Interestingly enough, the additional breathing space allowed a blog post I wouldn't normally have considered reading to appear on my little radar screen - and I'm glad that it did.

Here in Australia, we have this website called MamaMia - I guess that you could say it's kind of like the Australian equivalent of xoJane. It's hugely popular, and was started by ex Editor in Chief of Cosmopolitan Australia (and a host of other trashy titles) and body image campaigner, Mia Freedman. As I've written previously, I try to avoid reading it. This is due to a whole host of my own baggage and opinions. While my reasoning that I believe MamaMia tends to post shame fuelling click-bait type articles, seems like a good enough reason to avoid the site, it's not the whole truth.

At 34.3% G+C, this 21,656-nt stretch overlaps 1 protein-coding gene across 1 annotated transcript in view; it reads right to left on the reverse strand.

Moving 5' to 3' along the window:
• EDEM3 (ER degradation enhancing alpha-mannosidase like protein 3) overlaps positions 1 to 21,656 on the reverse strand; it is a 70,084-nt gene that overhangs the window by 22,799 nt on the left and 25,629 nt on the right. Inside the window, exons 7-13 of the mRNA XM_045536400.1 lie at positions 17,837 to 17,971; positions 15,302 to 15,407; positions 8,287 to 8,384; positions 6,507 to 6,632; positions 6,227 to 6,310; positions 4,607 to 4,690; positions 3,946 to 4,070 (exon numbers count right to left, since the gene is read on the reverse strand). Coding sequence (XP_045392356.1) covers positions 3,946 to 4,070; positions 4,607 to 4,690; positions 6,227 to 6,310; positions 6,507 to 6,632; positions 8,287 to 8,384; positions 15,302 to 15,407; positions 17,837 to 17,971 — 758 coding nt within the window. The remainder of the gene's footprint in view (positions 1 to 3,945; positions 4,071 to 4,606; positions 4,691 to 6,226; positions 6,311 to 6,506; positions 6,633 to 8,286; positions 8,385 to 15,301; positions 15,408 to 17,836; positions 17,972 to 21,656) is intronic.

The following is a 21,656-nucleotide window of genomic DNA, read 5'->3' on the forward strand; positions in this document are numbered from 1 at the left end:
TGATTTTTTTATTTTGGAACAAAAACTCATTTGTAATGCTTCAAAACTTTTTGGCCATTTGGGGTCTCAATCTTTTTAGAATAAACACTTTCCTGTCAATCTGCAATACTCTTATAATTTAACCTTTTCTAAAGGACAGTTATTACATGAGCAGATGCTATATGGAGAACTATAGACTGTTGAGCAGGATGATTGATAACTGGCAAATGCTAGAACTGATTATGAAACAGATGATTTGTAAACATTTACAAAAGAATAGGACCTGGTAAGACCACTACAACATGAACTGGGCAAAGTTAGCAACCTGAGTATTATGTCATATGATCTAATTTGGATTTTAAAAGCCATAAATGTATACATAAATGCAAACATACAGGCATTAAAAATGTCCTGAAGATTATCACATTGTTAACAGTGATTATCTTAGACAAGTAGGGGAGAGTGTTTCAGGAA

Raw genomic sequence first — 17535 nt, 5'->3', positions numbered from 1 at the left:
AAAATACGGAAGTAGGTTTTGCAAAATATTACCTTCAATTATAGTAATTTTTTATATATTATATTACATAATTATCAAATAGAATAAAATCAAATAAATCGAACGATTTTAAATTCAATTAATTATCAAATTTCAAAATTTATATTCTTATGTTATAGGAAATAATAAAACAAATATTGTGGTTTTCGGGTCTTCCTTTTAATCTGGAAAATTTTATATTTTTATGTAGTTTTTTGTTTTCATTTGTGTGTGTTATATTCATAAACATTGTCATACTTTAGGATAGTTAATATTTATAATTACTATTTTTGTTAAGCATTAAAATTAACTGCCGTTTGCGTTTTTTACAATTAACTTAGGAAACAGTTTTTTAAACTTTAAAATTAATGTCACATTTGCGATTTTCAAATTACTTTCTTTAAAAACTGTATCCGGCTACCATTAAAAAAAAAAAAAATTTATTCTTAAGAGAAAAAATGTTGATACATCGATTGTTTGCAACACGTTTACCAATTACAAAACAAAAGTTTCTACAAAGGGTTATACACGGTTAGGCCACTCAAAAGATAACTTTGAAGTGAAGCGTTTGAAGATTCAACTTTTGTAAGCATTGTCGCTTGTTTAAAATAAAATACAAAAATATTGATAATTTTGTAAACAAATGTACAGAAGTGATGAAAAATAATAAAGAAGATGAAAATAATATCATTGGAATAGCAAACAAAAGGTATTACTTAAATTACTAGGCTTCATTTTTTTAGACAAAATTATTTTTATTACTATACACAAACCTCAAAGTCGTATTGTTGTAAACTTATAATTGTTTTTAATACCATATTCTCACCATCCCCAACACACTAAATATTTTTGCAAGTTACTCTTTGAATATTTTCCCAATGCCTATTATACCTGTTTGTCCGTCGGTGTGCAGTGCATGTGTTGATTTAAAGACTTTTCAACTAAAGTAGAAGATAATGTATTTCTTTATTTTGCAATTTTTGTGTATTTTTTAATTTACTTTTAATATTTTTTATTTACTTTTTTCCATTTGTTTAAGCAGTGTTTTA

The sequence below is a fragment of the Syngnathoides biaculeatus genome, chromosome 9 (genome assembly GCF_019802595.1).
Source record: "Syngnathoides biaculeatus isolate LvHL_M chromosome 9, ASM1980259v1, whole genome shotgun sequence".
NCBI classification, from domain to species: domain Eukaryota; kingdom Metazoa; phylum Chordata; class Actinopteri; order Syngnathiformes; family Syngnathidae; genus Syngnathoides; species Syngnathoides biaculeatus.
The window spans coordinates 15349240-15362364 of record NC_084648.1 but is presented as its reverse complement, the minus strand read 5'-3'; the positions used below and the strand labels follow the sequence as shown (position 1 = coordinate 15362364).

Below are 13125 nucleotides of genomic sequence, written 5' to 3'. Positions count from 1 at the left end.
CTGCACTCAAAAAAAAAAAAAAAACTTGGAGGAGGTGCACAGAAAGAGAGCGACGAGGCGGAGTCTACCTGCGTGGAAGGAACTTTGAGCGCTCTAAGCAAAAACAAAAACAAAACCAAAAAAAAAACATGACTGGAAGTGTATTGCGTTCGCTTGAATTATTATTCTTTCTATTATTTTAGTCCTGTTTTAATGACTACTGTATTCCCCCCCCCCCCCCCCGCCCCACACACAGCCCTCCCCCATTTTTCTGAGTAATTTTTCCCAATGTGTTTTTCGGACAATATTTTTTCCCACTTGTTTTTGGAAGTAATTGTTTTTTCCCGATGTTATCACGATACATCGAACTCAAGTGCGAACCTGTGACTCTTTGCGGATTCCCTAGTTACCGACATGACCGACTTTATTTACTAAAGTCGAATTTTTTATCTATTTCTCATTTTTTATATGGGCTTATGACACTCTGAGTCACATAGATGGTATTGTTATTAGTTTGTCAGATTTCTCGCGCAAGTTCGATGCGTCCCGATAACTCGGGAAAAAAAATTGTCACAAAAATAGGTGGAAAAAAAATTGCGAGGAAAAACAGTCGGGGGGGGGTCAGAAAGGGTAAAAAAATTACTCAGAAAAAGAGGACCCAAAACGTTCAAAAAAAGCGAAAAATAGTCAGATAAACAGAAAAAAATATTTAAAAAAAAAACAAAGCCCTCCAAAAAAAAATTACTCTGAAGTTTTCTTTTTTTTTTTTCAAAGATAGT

The whole truth is that I never enjoy reading Mia Freedman's work because doing so makes me feel crappy.

  • I can't read her writing about feminism, or her outrage at commercial radio stations for playing 'Blurred Lines', without remembering that through her work in the media, with titles including Cosmo and CLEO, she's actively contributed to and profited from maintaining the exact same, shitty status quo systems and structures which allow and encourage this to continue being a thing.
  • I choose not to read her work because it makes me feel like a shitty feminist, as if I'm dismissing another woman's expression of feminism because it's not as coherent and robust as I believe mine to be.
  • I feel shitty because I wish that someone with such a prominent voice, who appears to be trying to get a similar message out as I am, didn't make me feel as if she's just cashing in on feminism as if it's a buzzword.